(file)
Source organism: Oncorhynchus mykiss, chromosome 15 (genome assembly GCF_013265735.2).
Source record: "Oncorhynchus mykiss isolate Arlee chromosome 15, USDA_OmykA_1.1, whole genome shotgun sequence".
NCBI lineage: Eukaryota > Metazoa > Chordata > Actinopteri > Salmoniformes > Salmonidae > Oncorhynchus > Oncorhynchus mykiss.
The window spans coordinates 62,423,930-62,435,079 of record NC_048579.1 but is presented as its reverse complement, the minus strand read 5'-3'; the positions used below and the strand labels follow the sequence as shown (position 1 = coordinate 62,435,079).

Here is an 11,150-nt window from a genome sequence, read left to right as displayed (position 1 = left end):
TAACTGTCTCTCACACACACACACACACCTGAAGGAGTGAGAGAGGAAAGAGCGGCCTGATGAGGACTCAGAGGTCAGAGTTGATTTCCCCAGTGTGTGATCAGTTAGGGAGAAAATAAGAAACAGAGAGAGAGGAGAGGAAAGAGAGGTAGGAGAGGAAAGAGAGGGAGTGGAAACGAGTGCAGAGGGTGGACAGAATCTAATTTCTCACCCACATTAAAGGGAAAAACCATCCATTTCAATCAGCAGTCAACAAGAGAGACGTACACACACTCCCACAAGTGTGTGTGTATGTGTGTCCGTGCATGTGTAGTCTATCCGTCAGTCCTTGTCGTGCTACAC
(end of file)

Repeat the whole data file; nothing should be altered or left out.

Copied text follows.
Source organism: Oncorhynchus mykiss, chromosome 15 (genome assembly GCF_013265735.2).
Source record: "Oncorhynchus mykiss isolate Arlee chromosome 15, USDA_OmykA_1.1, whole genome shotgun sequence".
NCBI lineage: Eukaryota > Metazoa > Chordata > Actinopteri > Salmoniformes > Salmonidae > Oncorhynchus > Oncorhynchus mykiss.
The window spans coordinates 62,423,930-62,435,079 of record NC_048579.1 but is presented as its reverse complement, the minus strand read 5'-3'; the positions used below and the strand labels follow the sequence as shown (position 1 = coordinate 62,435,079).

Here is an 11,150-nt window from a genome sequence, read left to right as displayed (position 1 = left end):
TAACTGTCTCTCACACACACACACACACCTGAAGGAGTGAGAGAGGAAAGAGCGGCCTGATGAGGACTCAGAGGTCAGAGTTGATTTCCCCAGTGTGTGATCAGTTAGGGAGAAAATAAGAAACAGAGAGAGAGGAGAGGAAAGAGAGGTAGGAGAGGAAAGAGAGGGAGTGGAAACGAGTGCAGAGGGTGGACAGAATCTAATTTCTCACCCACATTAAAGGGAAAAACCATCCATTTCAATCAGCAGTCAACAAGAGAGACGTACACACACTCCCACAAGTGTGTGTGTATGTGTGTCCGTGCATGTGTAGTCTATCCGTCAGTCCTTGTCGTGCTACAC